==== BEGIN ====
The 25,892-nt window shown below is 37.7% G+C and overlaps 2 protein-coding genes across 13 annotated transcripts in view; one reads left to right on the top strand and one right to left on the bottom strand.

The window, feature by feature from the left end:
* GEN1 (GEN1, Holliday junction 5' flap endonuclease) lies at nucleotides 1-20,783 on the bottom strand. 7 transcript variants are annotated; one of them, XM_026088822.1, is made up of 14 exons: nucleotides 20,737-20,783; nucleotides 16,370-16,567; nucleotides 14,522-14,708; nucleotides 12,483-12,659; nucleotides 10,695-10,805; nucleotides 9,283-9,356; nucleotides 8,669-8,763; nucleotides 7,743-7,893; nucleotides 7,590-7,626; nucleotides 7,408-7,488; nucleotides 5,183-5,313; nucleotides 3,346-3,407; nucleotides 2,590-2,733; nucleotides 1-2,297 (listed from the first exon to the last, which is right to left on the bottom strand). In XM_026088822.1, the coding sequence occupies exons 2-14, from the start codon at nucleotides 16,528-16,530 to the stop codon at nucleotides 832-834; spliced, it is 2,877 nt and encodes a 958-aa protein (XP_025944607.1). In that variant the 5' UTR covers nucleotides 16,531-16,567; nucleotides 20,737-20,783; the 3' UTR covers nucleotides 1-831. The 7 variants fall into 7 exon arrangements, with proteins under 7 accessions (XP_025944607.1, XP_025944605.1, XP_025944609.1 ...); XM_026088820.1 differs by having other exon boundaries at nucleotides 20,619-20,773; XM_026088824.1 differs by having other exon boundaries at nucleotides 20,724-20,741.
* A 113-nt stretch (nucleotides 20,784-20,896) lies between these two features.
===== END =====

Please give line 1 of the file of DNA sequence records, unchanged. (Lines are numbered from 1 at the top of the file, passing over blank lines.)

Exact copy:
The 25,892-nt window shown below is 37.7% G+C and overlaps 2 protein-coding genes across 13 annotated transcripts in view; one reads left to right on the top strand and one right to left on the bottom strand.